Send me a message at firstname.lastname@example.org if you hate these core exercises or want to know if you’re doing them right. I get a kick out of hearing gripes from those of you bold enough to message me directly, rather than just screaming into the void that is Facebook comments… or you know, just tell me how you’re training is going and what your goals are. Bringing others in on your challenges and goals is a sure-fire way to ensure you actually overcome and accomplish them.
An essential part of filmmaking is acknowledging the audience’s familiarity with the subject matter and the themes common to the genre.
Unfortunately for screenwriters, dialogue that may have once been clever and poignant becomes cliche and induces eye-rolling laughter when we hear the same lines repeated ad nauseam from one movie to the next.
Well, yeah, no sh*t. We’re fighting a war. Plus, the word “company” evokes the same feelings as the arrival of a house guest. Try something like, “We’ve got opposing forces! Ahhhh!” I’m just spit-balling here.
(Warner Brothers’ Dunkirk)
6. “You just don’t get it, do you?”
This line typically precedes some terribly narrated flashback or montage.
It’s an excuse for one character to plainly explain to movie-goers what they already know because the studio doesn’t respect the intelligence of its audience. When you hear this line, brace yourself while some secondary character inanely spews out backstory.
5. Some variation of, “We can do this the easy way — or the hard way.”
This one happens a lot… but I’ll admit it is a little fun watching various directors reimagine this trope.
4. “You look like sh*t.”
What? Yeah, well, maybe you look like sh*t, too!
(Sony Pictures’ Black Hawk Down)
3. “Is that all you’ve got?”
The character who drops this line almost always immediately dies or watches the opposing force bust out their biggest gun. It’s like a curse.
2. “I got a bad feeling about this.”
Do you really? Was there something unsettling about the fact that you’re about to go to shoot at guys who are shooting at you?
U.S. Army uniform officials are working on a lightweight, modular ghillie suit for snipers to replace the current Flame Resistant Ghillie System, or FRGS, that’s known for being too heavy for hot environments.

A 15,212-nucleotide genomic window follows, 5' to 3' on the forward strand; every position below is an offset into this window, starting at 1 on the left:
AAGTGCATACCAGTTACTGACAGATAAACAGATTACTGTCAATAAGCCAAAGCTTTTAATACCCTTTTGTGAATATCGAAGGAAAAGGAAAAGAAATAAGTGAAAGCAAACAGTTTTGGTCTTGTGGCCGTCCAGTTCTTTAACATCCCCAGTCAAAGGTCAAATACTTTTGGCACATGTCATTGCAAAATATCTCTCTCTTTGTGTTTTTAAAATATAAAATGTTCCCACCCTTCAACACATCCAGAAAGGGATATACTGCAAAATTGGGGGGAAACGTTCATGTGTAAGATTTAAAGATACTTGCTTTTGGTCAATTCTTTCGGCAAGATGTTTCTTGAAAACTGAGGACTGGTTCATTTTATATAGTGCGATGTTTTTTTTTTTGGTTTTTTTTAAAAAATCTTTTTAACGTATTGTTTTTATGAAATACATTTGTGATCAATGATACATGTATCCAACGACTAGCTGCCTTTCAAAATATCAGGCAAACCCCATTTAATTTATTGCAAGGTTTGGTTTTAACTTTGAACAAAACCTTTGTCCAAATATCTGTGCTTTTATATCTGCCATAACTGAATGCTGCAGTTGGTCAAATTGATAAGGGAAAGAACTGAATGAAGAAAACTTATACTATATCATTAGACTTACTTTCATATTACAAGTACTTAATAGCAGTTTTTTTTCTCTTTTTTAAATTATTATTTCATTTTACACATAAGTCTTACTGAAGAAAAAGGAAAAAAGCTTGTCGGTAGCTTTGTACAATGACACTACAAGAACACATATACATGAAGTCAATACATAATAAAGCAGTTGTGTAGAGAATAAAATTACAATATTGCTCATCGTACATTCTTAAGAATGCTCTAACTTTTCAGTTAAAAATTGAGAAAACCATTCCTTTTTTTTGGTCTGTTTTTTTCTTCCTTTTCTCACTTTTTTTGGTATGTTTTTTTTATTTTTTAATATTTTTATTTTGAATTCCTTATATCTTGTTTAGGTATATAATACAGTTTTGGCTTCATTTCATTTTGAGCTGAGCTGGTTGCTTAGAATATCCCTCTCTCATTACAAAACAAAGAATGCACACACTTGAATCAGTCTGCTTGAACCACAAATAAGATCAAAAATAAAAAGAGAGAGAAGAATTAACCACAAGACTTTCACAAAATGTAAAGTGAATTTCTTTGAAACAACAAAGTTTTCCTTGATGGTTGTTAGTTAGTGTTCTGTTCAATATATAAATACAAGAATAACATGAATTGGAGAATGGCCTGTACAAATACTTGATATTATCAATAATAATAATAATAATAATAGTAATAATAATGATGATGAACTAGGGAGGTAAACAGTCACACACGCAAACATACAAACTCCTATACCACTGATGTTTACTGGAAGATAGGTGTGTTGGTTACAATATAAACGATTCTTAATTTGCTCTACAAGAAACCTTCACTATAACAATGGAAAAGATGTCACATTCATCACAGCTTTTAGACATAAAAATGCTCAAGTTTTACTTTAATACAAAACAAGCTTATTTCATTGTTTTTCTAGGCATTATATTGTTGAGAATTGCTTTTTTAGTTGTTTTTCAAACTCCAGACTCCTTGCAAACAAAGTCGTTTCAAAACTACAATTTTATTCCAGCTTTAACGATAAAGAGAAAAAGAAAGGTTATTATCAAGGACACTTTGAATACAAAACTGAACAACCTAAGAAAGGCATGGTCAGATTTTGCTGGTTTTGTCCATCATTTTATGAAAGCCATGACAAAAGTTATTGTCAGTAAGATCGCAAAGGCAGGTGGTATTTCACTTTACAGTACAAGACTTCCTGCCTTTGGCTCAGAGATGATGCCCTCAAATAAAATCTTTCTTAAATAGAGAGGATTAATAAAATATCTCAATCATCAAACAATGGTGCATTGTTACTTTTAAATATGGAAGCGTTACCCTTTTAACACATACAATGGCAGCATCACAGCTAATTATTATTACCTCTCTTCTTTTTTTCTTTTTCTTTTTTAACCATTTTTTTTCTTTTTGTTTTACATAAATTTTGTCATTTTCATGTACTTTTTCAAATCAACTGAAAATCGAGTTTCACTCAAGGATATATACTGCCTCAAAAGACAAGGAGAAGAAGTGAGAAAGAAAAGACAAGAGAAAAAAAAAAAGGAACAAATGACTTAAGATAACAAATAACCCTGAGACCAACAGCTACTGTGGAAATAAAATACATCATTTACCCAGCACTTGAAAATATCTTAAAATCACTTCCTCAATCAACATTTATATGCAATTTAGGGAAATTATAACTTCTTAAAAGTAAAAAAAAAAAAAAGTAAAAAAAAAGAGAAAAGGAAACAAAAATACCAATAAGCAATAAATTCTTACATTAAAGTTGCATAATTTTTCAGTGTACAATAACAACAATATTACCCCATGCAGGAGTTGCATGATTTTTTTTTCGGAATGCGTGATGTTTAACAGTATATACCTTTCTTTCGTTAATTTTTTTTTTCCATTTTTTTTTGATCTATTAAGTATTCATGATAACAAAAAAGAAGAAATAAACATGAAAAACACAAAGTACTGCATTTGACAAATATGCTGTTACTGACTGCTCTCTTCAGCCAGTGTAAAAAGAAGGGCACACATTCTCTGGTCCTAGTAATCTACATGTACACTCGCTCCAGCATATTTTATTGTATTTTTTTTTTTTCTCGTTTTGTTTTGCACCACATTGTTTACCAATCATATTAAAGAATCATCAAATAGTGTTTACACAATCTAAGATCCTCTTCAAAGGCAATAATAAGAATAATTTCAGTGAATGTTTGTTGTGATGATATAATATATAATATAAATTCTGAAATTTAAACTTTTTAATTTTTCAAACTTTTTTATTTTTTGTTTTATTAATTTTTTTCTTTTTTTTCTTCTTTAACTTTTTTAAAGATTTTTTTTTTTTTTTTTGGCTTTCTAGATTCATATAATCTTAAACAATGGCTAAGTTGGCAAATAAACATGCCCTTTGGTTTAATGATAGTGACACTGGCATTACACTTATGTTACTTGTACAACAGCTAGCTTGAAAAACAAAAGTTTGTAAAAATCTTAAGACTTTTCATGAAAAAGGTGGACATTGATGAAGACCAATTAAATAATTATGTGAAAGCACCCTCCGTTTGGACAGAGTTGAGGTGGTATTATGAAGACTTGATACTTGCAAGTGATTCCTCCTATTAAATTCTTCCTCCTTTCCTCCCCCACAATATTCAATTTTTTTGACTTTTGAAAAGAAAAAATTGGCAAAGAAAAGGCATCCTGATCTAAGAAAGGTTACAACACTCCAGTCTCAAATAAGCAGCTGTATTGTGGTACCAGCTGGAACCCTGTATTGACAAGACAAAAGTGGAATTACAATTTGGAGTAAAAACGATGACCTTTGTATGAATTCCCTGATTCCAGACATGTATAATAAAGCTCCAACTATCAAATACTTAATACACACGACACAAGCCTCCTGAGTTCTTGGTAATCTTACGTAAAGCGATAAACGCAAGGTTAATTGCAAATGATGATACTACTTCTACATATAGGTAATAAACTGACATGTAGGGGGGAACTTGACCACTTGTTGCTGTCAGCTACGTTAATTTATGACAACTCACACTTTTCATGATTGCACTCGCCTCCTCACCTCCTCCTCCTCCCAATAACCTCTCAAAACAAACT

Program Executive Office Soldier is developing the Improved Ghillie System, or IGS, a modular system that would be worn over the field uniform, Debbie Williams, a systems acquisition expert with Product Manager Soldier Clothing and Individual Equipment, said in a recent Army press release posted on PEO Soldier’s website.
The IGS will consist of components such as sleeves, leggings, veil, and cape that can be added or taken off as needed, Williams said.
It will also do away with the ghillie suit accessory kit, which is standard with the FRGS, she said, explaining that soldiers were not using most of the items in the kit.
A 1st Battalion, 175th Infantry, soldier practices camouflage, cover and concealment with the Flame Resistant Ghillie Suit, or FRGS, during training at Fort A.P. Hill, Va., in November 2012.
The Army issued a request for proposal for the IGS on Aug. 28, 2018, according to the release.
The IGS will feature a lighter, more breathable fabric than the material used in the FRGS, said Mary Armacost, a textile technologist with PM SCIE.
The material will offer some flame-resistance, but soldiers will receive most of their protection from their Flame Resistant Combat Uniform, worn underneath the IGS, Army officials said.
If all goes well, the Army plans to buy about 3,500 IGSs to outfit the approximately 3,300 snipers in the service, as well as Army snipers in U.S. Special Operations Command, the release states.
The Army intends to conduct tests that will evaluate the new IGS in both lab and field environments during day and night conditions. A limited user evaluation is being scheduled for next spring, involving instructors from the Sniper School at Fort Benning.